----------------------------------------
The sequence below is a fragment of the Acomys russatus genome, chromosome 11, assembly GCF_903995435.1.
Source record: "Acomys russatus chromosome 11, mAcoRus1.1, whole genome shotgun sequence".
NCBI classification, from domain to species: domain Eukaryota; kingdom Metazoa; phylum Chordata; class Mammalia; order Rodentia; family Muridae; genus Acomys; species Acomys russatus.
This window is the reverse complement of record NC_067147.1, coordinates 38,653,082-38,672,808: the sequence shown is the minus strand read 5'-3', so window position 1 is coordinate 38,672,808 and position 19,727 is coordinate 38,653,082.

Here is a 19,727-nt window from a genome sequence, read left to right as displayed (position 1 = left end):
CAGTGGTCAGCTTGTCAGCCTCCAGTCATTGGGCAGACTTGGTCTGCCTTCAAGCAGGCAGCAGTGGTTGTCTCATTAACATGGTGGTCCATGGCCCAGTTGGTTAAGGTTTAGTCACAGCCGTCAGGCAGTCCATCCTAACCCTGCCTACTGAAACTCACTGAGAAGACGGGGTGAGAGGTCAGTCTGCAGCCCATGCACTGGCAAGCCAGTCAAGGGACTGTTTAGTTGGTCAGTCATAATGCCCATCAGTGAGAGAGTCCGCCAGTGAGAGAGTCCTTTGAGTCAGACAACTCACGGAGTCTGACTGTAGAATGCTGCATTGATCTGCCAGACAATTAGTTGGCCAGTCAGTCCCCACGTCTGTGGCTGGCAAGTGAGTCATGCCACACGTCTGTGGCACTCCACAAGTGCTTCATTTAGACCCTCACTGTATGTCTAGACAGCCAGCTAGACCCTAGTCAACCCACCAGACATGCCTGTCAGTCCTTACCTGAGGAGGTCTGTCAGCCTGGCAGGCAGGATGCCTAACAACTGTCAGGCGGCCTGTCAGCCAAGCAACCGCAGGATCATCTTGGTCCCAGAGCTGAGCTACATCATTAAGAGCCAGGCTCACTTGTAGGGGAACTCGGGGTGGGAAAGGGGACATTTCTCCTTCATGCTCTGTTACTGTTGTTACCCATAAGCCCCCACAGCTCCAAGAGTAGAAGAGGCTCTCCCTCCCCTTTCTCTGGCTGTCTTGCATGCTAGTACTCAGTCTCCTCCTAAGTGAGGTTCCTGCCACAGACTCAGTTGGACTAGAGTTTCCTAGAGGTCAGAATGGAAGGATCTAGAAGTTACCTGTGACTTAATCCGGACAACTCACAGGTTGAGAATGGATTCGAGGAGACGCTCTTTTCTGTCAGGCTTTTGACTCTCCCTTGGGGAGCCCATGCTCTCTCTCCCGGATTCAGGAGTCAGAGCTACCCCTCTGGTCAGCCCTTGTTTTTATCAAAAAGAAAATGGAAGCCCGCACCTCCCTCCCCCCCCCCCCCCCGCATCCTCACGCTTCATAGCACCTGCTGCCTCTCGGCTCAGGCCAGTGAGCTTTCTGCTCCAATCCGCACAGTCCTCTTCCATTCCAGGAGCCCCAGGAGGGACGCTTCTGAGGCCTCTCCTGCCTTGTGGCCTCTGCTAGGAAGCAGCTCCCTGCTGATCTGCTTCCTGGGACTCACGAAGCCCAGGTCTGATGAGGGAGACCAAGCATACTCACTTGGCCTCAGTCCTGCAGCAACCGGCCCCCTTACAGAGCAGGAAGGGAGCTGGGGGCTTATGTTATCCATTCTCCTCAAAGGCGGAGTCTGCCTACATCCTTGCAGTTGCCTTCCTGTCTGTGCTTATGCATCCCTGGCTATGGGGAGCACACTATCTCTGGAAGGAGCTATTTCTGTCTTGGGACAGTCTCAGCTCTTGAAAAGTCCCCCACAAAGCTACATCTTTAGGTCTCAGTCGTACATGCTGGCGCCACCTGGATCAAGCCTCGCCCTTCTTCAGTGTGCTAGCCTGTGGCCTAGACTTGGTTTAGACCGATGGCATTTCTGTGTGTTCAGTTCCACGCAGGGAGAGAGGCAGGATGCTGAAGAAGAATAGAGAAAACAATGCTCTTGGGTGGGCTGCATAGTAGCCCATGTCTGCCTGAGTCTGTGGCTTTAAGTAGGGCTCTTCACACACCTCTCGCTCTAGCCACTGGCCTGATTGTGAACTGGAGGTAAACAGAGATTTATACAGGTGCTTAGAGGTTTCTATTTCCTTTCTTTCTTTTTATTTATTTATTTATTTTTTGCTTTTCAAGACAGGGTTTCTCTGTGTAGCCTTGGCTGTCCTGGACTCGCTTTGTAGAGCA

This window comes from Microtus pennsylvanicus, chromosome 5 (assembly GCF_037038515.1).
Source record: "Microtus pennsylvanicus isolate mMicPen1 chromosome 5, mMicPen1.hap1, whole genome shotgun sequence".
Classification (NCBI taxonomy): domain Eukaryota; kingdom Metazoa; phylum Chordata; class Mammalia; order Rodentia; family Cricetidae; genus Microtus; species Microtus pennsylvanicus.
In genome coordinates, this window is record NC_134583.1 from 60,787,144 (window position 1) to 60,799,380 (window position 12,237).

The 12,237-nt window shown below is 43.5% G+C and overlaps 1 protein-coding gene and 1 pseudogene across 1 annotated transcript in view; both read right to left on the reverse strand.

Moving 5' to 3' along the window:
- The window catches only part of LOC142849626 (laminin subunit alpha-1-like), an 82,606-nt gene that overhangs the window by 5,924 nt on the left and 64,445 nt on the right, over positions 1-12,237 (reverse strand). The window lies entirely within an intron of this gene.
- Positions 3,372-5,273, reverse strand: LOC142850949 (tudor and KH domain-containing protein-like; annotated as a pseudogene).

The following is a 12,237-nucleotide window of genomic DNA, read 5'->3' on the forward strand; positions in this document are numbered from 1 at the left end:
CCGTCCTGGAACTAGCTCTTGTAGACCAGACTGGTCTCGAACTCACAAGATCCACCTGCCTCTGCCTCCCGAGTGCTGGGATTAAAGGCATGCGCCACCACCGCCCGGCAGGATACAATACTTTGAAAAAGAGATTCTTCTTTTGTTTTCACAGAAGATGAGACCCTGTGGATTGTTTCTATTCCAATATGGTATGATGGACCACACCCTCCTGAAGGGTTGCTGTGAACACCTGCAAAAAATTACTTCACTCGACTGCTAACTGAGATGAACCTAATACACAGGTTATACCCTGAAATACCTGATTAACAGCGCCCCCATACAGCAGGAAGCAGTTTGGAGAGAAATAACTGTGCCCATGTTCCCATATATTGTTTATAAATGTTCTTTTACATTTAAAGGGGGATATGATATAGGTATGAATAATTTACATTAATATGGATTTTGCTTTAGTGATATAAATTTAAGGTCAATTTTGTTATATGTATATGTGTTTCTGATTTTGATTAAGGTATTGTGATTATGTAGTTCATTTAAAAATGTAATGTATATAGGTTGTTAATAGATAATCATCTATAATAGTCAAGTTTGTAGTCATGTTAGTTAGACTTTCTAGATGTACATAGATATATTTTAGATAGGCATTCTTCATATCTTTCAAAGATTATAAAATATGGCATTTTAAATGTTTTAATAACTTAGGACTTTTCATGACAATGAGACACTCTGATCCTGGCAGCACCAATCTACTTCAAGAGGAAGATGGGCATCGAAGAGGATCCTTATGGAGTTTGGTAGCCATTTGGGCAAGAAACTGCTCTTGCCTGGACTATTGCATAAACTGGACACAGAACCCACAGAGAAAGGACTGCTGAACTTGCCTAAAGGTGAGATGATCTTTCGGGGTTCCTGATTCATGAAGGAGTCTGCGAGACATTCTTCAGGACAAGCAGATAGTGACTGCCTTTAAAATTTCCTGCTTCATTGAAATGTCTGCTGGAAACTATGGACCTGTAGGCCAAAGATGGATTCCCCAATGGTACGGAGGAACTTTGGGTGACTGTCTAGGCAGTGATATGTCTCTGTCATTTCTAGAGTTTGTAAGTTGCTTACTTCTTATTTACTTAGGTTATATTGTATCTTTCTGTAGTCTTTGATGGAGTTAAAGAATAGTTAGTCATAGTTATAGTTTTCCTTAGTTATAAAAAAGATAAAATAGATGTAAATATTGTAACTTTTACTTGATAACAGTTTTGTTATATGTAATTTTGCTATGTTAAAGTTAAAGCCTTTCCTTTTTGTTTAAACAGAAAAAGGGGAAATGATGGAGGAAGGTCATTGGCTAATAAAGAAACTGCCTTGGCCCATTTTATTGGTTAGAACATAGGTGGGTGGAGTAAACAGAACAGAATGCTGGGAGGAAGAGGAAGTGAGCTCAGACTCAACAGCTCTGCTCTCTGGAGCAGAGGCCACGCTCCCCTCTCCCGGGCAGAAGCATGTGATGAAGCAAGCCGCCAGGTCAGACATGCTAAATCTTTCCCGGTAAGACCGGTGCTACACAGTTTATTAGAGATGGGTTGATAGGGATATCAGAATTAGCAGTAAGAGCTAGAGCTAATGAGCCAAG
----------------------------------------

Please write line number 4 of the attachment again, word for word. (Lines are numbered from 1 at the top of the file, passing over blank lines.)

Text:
This window is the reverse complement of record NC_067147.1, coordinates 38,653,082-38,672,808: the sequence shown is the minus strand read 5'-3', so window position 1 is coordinate 38,672,808 and position 19,727 is coordinate 38,653,082.